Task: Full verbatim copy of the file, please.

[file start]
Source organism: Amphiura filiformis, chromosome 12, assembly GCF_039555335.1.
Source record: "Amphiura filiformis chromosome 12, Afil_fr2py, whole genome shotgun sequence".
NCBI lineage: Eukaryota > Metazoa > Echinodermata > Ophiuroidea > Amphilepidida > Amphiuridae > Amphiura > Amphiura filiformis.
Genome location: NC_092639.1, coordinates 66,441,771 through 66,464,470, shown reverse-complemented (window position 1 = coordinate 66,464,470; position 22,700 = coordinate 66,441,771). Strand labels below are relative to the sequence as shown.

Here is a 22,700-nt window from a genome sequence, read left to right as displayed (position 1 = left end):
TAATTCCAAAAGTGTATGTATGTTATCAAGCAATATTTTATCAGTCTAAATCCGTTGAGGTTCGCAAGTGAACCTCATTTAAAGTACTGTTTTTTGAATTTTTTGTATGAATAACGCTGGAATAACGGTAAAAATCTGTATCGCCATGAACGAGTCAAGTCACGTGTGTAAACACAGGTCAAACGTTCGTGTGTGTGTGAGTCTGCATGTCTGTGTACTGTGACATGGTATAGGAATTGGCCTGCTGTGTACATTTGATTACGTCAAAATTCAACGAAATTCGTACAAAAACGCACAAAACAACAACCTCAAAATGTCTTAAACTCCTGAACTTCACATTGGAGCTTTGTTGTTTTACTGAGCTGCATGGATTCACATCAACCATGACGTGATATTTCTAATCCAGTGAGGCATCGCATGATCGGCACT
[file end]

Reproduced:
Source organism: Amphiura filiformis, chromosome 12, assembly GCF_039555335.1.
Source record: "Amphiura filiformis chromosome 12, Afil_fr2py, whole genome shotgun sequence".
NCBI lineage: Eukaryota > Metazoa > Echinodermata > Ophiuroidea > Amphilepidida > Amphiuridae > Amphiura > Amphiura filiformis.
Genome location: NC_092639.1, coordinates 66,441,771 through 66,464,470, shown reverse-complemented (window position 1 = coordinate 66,464,470; position 22,700 = coordinate 66,441,771). Strand labels below are relative to the sequence as shown.

Here is a 22,700-nt window from a genome sequence, read left to right as displayed (position 1 = left end):
TAATTCCAAAAGTGTATGTATGTTATCAAGCAATATTTTATCAGTCTAAATCCGTTGAGGTTCGCAAGTGAACCTCATTTAAAGTACTGTTTTTTGAATTTTTTGTATGAATAACGCTGGAATAACGGTAAAAATCTGTATCGCCATGAACGAGTCAAGTCACGTGTGTAAACACAGGTCAAACGTTCGTGTGTGTGTGAGTCTGCATGTCTGTGTACTGTGACATGGTATAGGAATTGGCCTGCTGTGTACATTTGATTACGTCAAAATTCAACGAAATTCGTACAAAAACGCACAAAACAACAACCTCAAAATGTCTTAAACTCCTGAACTTCACATTGGAGCTTTGTTGTTTTACTGAGCTGCATGGATTCACATCAACCATGACGTGATATTTCTAATCCAGTGAGGCATCGCATGATCGGCACT